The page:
Berlin may be a city whose current landscape is marked by the tumultuous events of the 20th century, but its history extends far beyond that. With few gems left standing as mementos of its more extravagant days, these buildings and landmarks have taken on even greater significance, and the Charlottenburg Palace might just be the crown jewel of them all.
On a continent where almost every major city harbors its own baroque architecture, the living quarters of lavish royalty and the site of their follies, it can be difficult for one palace to stand out from others like it. Located to the west of the city center, Charlottenburg does so with finesse as the largest palace in Germany’s capital. It is known for its gilded Rococo aesthetics and sprawling ornamental gardens, features which attract many tourists each year.
The castle was named in memory of its commissioner, the beloved Sophie Charlotte, wife of the Elector of Brandenburg, Friedrich III. While the structure dates all the way back to the 17th century, much of the aesthetics we see today were cultivated decades later in the early 1700s, harboring heavy French, Italian, and Viennese architectural influences. The building underwent continual renovations to various degrees under his successors. One such addition was the extravagant orangery, where many exotic plants were stored and which often was the venue for many soirees. The stately Amber Room is another intriguing feature of the palace, as its walls are covered in real amber, giving the interior an astounding golden glow as well as a history of crime and conspiracy.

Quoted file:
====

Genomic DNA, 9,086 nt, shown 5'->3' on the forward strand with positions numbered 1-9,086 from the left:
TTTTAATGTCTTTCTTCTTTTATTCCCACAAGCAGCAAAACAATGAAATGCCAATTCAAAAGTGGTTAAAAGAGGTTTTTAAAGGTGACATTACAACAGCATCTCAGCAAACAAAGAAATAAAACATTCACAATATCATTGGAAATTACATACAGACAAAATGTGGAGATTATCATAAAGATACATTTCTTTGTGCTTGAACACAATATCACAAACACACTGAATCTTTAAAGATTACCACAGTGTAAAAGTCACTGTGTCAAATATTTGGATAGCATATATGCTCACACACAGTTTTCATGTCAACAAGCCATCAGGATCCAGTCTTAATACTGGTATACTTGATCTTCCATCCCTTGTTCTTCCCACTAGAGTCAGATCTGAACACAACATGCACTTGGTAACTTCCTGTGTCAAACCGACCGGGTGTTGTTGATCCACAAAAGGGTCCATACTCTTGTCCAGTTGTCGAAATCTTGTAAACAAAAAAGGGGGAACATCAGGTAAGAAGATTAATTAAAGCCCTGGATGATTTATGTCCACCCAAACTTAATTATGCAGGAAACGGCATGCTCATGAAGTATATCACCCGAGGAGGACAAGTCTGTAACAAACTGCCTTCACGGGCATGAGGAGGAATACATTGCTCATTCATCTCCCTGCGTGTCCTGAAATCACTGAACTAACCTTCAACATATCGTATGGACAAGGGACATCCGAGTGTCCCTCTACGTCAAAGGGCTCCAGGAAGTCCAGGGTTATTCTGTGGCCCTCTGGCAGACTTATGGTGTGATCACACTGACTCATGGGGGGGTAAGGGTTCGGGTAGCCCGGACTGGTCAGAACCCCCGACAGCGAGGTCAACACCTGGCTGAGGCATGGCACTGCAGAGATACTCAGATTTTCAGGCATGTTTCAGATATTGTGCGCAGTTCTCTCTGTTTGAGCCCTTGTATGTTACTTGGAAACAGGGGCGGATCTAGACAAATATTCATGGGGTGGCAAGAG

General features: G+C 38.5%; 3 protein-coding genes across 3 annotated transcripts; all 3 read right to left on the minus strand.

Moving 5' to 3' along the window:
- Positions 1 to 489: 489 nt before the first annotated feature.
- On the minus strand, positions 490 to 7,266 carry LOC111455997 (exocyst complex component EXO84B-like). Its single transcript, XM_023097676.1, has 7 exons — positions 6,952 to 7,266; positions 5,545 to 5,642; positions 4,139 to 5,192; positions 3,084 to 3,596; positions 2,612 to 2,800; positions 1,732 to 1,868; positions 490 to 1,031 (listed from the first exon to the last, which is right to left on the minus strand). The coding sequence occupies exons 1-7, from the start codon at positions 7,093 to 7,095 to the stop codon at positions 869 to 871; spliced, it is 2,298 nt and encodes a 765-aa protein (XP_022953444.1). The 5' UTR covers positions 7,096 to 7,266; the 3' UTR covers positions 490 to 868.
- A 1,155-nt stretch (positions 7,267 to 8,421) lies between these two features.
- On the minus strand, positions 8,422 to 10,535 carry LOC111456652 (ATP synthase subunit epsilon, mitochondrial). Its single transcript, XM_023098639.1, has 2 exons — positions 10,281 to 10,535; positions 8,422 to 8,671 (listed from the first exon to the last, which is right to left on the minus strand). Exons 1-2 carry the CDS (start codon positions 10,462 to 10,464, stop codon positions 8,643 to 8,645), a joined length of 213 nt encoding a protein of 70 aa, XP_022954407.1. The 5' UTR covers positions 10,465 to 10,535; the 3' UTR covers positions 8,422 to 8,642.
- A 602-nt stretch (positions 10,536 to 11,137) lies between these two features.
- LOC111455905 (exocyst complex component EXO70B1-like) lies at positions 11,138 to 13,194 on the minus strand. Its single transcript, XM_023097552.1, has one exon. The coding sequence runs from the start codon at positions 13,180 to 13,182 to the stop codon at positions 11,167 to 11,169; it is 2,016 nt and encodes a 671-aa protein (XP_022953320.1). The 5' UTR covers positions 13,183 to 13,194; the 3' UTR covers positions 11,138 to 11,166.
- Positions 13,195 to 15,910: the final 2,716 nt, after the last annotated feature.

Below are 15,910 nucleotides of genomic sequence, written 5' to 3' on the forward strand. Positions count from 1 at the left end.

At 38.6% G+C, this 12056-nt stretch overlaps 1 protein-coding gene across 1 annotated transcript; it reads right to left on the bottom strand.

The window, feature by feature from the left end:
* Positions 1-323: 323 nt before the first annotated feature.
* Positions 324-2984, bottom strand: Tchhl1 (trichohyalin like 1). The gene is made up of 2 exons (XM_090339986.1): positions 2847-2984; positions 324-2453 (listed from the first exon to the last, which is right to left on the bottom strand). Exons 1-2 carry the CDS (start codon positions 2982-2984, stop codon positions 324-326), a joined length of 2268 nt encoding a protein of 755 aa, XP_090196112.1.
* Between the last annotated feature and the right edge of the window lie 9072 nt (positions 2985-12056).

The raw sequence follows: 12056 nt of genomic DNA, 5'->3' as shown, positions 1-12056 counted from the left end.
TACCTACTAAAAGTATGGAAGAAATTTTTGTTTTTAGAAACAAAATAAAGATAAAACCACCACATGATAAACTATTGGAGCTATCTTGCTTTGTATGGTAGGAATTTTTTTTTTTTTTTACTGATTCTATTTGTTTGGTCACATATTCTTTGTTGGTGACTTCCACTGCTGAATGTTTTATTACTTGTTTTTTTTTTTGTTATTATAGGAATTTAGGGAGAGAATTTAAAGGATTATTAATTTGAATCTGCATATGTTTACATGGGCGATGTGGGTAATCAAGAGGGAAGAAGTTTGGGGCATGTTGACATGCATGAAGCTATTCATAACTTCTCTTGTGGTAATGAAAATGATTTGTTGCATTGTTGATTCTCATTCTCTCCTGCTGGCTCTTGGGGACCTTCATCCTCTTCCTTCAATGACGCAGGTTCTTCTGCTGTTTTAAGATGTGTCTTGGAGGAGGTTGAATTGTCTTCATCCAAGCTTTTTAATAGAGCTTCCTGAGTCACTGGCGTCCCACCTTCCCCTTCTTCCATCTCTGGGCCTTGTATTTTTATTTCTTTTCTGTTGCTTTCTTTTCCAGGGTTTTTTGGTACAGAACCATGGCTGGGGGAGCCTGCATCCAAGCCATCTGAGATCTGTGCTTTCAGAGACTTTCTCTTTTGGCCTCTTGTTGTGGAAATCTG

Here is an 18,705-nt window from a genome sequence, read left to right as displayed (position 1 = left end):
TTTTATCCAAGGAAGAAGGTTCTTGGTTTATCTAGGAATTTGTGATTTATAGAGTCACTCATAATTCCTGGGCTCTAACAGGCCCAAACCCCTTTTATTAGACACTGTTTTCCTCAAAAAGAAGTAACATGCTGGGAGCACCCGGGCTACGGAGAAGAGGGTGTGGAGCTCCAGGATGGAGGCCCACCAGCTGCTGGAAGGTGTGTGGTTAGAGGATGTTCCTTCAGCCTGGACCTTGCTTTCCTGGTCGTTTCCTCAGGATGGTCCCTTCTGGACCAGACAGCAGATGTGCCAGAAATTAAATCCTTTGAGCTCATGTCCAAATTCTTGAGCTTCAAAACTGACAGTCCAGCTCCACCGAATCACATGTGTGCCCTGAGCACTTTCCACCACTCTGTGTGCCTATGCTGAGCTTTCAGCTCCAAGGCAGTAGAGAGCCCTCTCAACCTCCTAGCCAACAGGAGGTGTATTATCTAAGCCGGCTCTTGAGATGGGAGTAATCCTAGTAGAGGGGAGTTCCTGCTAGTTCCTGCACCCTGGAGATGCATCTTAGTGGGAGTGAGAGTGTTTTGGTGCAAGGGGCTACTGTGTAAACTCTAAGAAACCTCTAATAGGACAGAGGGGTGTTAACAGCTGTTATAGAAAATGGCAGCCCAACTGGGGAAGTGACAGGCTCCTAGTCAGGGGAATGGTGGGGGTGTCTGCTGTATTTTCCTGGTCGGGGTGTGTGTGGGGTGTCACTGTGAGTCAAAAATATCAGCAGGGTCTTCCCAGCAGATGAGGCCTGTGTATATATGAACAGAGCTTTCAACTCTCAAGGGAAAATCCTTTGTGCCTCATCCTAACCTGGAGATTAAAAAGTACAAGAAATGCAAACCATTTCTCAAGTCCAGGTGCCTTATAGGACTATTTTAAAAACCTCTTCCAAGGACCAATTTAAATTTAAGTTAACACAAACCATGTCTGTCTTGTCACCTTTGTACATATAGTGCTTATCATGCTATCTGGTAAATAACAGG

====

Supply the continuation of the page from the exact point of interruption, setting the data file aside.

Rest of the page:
Like the majority of Berlin, Charlottenburg Palace incurred heavy damage during World War II. Thus, the buildings standing today have been restored and some rebuilt entirely since their original constructions, complete with new frescoes by painter Hann Trier. From the years 2004-2006, the palace even served as the seat of the German President while Schloss Bellevue was renovated.
Now, this stunning palace is host to a number of special events in addition to functioning as a living museum for visitors who’d like to catch a glimpse of the Hauptstadt’s more splendorous side.